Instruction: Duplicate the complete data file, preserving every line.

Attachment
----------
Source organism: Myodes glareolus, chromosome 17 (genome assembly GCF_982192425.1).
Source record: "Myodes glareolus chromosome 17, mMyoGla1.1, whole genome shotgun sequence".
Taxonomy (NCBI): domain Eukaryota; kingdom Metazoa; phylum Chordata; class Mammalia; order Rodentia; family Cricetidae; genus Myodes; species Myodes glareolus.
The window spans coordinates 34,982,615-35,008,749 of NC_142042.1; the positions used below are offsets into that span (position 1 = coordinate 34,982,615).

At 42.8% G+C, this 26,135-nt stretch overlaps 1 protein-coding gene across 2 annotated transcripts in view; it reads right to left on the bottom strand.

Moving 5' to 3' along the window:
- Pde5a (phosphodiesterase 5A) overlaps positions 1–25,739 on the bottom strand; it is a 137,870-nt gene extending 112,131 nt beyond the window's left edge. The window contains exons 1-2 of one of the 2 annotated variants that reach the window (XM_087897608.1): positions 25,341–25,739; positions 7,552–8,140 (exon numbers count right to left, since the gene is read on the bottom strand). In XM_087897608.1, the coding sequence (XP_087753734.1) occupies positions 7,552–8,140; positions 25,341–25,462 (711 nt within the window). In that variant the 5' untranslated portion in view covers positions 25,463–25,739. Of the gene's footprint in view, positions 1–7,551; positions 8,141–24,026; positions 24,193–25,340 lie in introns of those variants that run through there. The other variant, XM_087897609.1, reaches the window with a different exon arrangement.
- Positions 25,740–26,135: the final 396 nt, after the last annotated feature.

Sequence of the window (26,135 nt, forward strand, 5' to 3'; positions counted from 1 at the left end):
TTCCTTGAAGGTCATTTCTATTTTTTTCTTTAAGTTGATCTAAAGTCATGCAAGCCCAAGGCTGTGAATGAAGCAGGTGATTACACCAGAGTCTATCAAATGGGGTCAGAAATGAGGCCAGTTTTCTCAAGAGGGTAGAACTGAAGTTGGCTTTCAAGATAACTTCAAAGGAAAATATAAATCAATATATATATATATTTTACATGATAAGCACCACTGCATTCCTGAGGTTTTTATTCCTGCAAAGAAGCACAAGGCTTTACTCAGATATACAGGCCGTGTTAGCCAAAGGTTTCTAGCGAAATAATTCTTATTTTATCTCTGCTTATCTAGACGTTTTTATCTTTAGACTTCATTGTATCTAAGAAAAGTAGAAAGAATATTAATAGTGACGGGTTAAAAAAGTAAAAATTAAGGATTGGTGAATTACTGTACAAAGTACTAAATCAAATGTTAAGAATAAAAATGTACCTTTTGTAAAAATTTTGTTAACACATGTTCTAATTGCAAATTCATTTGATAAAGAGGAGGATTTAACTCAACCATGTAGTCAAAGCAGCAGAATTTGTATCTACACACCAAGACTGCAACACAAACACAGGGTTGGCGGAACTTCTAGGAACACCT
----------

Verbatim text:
Source organism: Myodes glareolus, chromosome 17 (genome assembly GCF_982192425.1).
Source record: "Myodes glareolus chromosome 17, mMyoGla1.1, whole genome shotgun sequence".
Taxonomy (NCBI): domain Eukaryota; kingdom Metazoa; phylum Chordata; class Mammalia; order Rodentia; family Cricetidae; genus Myodes; species Myodes glareolus.
The window spans coordinates 34,982,615-35,008,749 of NC_142042.1; the positions used below are offsets into that span (position 1 = coordinate 34,982,615).

At 42.8% G+C, this 26,135-nt stretch overlaps 1 protein-coding gene across 2 annotated transcripts in view; it reads right to left on the bottom strand.

Moving 5' to 3' along the window:
- Pde5a (phosphodiesterase 5A) overlaps positions 1–25,739 on the bottom strand; it is a 137,870-nt gene extending 112,131 nt beyond the window's left edge. The window contains exons 1-2 of one of the 2 annotated variants that reach the window (XM_087897608.1): positions 25,341–25,739; positions 7,552–8,140 (exon numbers count right to left, since the gene is read on the bottom strand). In XM_087897608.1, the coding sequence (XP_087753734.1) occupies positions 7,552–8,140; positions 25,341–25,462 (711 nt within the window). In that variant the 5' untranslated portion in view covers positions 25,463–25,739. Of the gene's footprint in view, positions 1–7,551; positions 8,141–24,026; positions 24,193–25,340 lie in introns of those variants that run through there. The other variant, XM_087897609.1, reaches the window with a different exon arrangement.
- Positions 25,740–26,135: the final 396 nt, after the last annotated feature.

Sequence of the window (26,135 nt, forward strand, 5' to 3'; positions counted from 1 at the left end):
TTCCTTGAAGGTCATTTCTATTTTTTTCTTTAAGTTGATCTAAAGTCATGCAAGCCCAAGGCTGTGAATGAAGCAGGTGATTACACCAGAGTCTATCAAATGGGGTCAGAAATGAGGCCAGTTTTCTCAAGAGGGTAGAACTGAAGTTGGCTTTCAAGATAACTTCAAAGGAAAATATAAATCAATATATATATATATTTTACATGATAAGCACCACTGCATTCCTGAGGTTTTTATTCCTGCAAAGAAGCACAAGGCTTTACTCAGATATACAGGCCGTGTTAGCCAAAGGTTTCTAGCGAAATAATTCTTATTTTATCTCTGCTTATCTAGACGTTTTTATCTTTAGACTTCATTGTATCTAAGAAAAGTAGAAAGAATATTAATAGTGACGGGTTAAAAAAGTAAAAATTAAGGATTGGTGAATTACTGTACAAAGTACTAAATCAAATGTTAAGAATAAAAATGTACCTTTTGTAAAAATTTTGTTAACACATGTTCTAATTGCAAATTCATTTGATAAAGAGGAGGATTTAACTCAACCATGTAGTCAAAGCAGCAGAATTTGTATCTACACACCAAGACTGCAACACAAACACAGGGTTGGCGGAACTTCTAGGAACACCT